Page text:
First of all, it should be possible to select a whole paragraph *except* for the last carriage return and use Replace All to eliminate all the other carriage returns. This would speed the process up considerably. (I don't think the user above was worried about an overloaded processor.) But I can't find any way to do it. No matter what I select it doesn't behave as I expect or want it to.

It should be possible (as the user above asked) to replace two empty lines with one. Nope. If I put ^$^$ in the search box, I get "Search key not found." And I get the same result with every variation I can think of, i.e., $$, ^$$, and $^$.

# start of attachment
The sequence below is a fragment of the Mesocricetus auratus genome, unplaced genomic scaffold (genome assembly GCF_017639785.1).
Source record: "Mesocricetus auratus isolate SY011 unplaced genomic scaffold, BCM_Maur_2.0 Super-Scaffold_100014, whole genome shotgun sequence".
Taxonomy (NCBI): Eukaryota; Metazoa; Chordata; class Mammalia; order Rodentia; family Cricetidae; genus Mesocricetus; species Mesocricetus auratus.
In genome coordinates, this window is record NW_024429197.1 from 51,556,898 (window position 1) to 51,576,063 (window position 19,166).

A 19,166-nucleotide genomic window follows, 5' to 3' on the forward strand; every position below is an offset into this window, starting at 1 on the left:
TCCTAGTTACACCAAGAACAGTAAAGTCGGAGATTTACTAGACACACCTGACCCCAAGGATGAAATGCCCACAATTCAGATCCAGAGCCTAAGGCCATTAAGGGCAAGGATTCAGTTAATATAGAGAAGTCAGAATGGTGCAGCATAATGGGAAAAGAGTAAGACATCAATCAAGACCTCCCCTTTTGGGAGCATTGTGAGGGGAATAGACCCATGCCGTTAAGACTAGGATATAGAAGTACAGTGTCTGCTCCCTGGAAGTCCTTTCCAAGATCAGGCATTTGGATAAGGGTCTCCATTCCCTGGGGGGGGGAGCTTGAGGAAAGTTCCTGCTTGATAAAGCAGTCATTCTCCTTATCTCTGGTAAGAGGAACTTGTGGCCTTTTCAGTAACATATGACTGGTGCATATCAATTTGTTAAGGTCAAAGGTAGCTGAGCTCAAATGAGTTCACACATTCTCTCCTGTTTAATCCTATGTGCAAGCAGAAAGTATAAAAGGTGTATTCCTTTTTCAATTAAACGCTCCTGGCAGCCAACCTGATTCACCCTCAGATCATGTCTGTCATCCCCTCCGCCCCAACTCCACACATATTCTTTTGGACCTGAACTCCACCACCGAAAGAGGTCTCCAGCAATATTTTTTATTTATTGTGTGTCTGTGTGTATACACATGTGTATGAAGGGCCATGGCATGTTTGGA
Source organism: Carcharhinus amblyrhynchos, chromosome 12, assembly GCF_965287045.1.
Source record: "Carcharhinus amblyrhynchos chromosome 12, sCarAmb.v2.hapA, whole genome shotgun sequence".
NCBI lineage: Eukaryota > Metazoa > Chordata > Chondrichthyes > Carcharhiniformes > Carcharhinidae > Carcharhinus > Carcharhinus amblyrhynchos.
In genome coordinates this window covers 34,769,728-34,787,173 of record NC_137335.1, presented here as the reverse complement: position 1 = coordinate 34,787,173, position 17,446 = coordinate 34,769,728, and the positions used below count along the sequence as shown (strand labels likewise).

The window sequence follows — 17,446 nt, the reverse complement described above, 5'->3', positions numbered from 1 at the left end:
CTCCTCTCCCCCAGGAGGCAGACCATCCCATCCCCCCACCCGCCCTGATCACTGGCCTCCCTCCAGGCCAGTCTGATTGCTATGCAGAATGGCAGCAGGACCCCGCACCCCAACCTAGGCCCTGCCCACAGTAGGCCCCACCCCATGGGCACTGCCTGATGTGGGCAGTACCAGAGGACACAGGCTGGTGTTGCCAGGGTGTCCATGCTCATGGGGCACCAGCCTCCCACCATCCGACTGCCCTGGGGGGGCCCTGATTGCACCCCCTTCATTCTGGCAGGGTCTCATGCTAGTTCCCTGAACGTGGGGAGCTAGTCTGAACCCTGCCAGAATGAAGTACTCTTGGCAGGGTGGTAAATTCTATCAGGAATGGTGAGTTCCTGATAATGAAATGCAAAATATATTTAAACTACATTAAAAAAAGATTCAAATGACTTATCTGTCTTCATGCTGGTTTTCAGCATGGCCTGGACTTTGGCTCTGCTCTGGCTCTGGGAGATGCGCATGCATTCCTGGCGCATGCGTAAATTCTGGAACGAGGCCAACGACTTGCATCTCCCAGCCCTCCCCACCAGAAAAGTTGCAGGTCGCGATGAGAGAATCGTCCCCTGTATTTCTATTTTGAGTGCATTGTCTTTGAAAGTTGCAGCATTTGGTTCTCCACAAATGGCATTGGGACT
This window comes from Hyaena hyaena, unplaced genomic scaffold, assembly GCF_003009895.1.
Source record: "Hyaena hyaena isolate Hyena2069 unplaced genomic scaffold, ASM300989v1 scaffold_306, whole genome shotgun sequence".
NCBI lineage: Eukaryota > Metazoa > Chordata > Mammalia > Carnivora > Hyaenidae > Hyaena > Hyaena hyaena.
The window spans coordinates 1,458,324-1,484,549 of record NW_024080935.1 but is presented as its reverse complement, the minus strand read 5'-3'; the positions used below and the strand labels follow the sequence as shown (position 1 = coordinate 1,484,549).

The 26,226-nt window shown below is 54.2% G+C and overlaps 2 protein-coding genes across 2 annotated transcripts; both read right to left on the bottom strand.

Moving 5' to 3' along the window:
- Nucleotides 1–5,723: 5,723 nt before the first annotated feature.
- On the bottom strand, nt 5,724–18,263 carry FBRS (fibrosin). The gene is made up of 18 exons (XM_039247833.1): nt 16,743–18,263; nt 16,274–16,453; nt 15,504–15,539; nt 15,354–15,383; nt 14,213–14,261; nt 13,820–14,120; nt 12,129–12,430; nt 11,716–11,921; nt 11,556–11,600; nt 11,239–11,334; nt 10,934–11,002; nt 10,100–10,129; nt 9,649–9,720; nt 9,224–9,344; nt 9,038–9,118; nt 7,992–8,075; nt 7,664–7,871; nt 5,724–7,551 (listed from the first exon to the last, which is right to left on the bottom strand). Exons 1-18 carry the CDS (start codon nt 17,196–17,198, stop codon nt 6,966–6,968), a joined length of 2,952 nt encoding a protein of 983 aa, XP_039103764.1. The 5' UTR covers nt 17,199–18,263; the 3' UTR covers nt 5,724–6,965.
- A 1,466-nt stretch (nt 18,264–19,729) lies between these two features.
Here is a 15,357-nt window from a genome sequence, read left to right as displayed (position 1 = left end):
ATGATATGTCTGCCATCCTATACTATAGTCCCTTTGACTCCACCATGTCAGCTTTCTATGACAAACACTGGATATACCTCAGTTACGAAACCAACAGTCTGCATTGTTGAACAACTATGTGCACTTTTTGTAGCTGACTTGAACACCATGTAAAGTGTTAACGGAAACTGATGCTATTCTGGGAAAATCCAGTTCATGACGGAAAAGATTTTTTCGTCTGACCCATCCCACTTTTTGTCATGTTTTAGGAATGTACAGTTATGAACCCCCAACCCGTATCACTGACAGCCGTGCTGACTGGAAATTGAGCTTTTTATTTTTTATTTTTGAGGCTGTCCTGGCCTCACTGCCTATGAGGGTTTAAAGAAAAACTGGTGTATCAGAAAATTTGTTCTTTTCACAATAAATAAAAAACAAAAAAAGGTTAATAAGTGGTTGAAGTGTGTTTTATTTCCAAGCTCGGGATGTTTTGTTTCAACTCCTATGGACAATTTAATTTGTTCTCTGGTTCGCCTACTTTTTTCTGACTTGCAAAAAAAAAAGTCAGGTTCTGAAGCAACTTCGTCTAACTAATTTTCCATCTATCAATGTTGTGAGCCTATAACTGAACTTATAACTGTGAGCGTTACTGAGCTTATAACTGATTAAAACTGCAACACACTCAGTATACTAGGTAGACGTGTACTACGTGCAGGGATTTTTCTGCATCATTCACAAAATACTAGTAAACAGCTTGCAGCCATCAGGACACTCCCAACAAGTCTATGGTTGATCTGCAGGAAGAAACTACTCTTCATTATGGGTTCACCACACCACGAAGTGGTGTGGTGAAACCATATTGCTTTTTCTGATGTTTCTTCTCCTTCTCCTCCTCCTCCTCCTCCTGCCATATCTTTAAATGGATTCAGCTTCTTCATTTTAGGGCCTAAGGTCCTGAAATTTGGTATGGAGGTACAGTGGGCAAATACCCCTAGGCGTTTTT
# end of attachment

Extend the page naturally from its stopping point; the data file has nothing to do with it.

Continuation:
Another available strategy should be to (1) globally replace double returns with a unique string (like DOUBLERETURN); (2) globally replace all remaining (single) returns with a space (or nothing); and (3) globally replace DOUBLERETURN with two returns. Voila, you've stripped out all the returns except the ones you want, at the ends of paragraphs. But I see no way to do this with OO because it apparently can't be made to find a string of returns.

I've had to clean up scanned text where there were random numbers of extra returns, maybe as many as four or five in a row. The quickest way I know to do it is to globally replace three returns with two (or two with one, depending on the intended end result) and repeat this process until the search string is no longer found. But again, no go in OO.

This is the kind of thing that forces me back sorrowfully to Word. I'd love to ditch it, especially now that MS has forced the worst "upgrade" in recent history down my employer (and thus my) throat. But OO just doesn't seem ready for prime time, at least for power users.